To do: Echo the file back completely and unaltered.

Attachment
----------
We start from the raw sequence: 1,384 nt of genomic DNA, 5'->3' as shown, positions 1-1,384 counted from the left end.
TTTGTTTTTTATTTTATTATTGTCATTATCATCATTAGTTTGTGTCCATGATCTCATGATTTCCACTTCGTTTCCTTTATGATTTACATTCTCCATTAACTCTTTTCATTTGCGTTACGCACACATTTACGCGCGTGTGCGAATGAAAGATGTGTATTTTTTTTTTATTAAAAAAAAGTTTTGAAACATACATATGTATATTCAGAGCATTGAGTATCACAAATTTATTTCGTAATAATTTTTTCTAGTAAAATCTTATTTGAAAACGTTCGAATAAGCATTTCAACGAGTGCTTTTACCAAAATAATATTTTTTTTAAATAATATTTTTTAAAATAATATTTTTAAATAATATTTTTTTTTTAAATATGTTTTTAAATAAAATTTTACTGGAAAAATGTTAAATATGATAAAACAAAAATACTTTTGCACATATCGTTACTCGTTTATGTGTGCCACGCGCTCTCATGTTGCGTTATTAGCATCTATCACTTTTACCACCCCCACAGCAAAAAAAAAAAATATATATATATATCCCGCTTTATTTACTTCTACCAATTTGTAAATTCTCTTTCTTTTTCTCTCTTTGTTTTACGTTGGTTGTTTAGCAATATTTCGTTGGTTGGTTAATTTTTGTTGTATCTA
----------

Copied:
We start from the raw sequence: 1,384 nt of genomic DNA, 5'->3' as shown, positions 1-1,384 counted from the left end.
TTTGTTTTTTATTTTATTATTGTCATTATCATCATTAGTTTGTGTCCATGATCTCATGATTTCCACTTCGTTTCCTTTATGATTTACATTCTCCATTAACTCTTTTCATTTGCGTTACGCACACATTTACGCGCGTGTGCGAATGAAAGATGTGTATTTTTTTTTTATTAAAAAAAAGTTTTGAAACATACATATGTATATTCAGAGCATTGAGTATCACAAATTTATTTCGTAATAATTTTTTCTAGTAAAATCTTATTTGAAAACGTTCGAATAAGCATTTCAACGAGTGCTTTTACCAAAATAATATTTTTTTTAAATAATATTTTTTAAAATAATATTTTTAAATAATATTTTTTTTTTAAATATGTTTTTAAATAAAATTTTACTGGAAAAATGTTAAATATGATAAAACAAAAATACTTTTGCACATATCGTTACTCGTTTATGTGTGCCACGCGCTCTCATGTTGCGTTATTAGCATCTATCACTTTTACCACCCCCACAGCAAAAAAAAAAAATATATATATATATCCCGCTTTATTTACTTCTACCAATTTGTAAATTCTCTTTCTTTTTCTCTCTTTGTTTTACGTTGGTTGTTTAGCAATATTTCGTTGGTTGGTTAATTTTTGTTGTATCTA